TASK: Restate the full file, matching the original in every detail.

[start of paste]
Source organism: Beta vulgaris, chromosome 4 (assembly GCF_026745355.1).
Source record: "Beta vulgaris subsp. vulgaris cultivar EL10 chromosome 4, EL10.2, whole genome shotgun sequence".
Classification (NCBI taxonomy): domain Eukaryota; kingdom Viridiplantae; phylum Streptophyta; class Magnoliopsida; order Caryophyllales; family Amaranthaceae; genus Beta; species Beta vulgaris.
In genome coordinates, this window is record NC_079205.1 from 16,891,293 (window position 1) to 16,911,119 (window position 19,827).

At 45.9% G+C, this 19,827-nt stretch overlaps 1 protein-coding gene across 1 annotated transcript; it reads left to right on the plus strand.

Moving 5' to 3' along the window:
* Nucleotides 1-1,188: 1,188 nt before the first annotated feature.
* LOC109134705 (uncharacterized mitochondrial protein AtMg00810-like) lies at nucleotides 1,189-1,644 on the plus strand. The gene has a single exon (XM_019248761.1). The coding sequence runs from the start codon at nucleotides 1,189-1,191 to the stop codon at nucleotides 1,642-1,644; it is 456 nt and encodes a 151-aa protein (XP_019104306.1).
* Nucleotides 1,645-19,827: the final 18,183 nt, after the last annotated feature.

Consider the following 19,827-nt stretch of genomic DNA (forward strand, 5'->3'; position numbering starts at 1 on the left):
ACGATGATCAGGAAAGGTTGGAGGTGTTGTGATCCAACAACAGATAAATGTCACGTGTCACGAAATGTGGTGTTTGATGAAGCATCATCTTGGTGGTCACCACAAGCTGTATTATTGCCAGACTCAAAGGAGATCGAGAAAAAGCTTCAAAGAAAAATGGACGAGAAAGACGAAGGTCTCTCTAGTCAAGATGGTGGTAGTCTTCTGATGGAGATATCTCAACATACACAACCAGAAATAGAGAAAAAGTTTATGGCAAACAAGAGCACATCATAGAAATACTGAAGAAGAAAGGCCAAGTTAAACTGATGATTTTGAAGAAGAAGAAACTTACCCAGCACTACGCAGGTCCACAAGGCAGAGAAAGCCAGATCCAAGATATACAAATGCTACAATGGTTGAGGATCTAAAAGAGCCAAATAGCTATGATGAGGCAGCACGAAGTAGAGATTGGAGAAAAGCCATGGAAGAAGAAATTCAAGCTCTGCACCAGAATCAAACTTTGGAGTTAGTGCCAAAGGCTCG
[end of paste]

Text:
Source organism: Beta vulgaris, chromosome 4 (assembly GCF_026745355.1).
Source record: "Beta vulgaris subsp. vulgaris cultivar EL10 chromosome 4, EL10.2, whole genome shotgun sequence".
Classification (NCBI taxonomy): domain Eukaryota; kingdom Viridiplantae; phylum Streptophyta; class Magnoliopsida; order Caryophyllales; family Amaranthaceae; genus Beta; species Beta vulgaris.
In genome coordinates, this window is record NC_079205.1 from 16,891,293 (window position 1) to 16,911,119 (window position 19,827).

At 45.9% G+C, this 19,827-nt stretch overlaps 1 protein-coding gene across 1 annotated transcript; it reads left to right on the plus strand.

Moving 5' to 3' along the window:
* Nucleotides 1-1,188: 1,188 nt before the first annotated feature.
* LOC109134705 (uncharacterized mitochondrial protein AtMg00810-like) lies at nucleotides 1,189-1,644 on the plus strand. The gene has a single exon (XM_019248761.1). The coding sequence runs from the start codon at nucleotides 1,189-1,191 to the stop codon at nucleotides 1,642-1,644; it is 456 nt and encodes a 151-aa protein (XP_019104306.1).
* Nucleotides 1,645-19,827: the final 18,183 nt, after the last annotated feature.

Consider the following 19,827-nt stretch of genomic DNA (forward strand, 5'->3'; position numbering starts at 1 on the left):
ACGATGATCAGGAAAGGTTGGAGGTGTTGTGATCCAACAACAGATAAATGTCACGTGTCACGAAATGTGGTGTTTGATGAAGCATCATCTTGGTGGTCACCACAAGCTGTATTATTGCCAGACTCAAAGGAGATCGAGAAAAAGCTTCAAAGAAAAATGGACGAGAAAGACGAAGGTCTCTCTAGTCAAGATGGTGGTAGTCTTCTGATGGAGATATCTCAACATACACAACCAGAAATAGAGAAAAAGTTTATGGCAAACAAGAGCACATCATAGAAATACTGAAGAAGAAAGGCCAAGTTAAACTGATGATTTTGAAGAAGAAGAAACTTACCCAGCACTACGCAGGTCCACAAGGCAGAGAAAGCCAGATCCAAGATATACAAATGCTACAATGGTTGAGGATCTAAAAGAGCCAAATAGCTATGATGAGGCAGCACGAAGTAGAGATTGGAGAAAAGCCATGGAAGAAGAAATTCAAGCTCTGCACCAGAATCAAACTTTGGAGTTAGTGCCAAAGGCTCG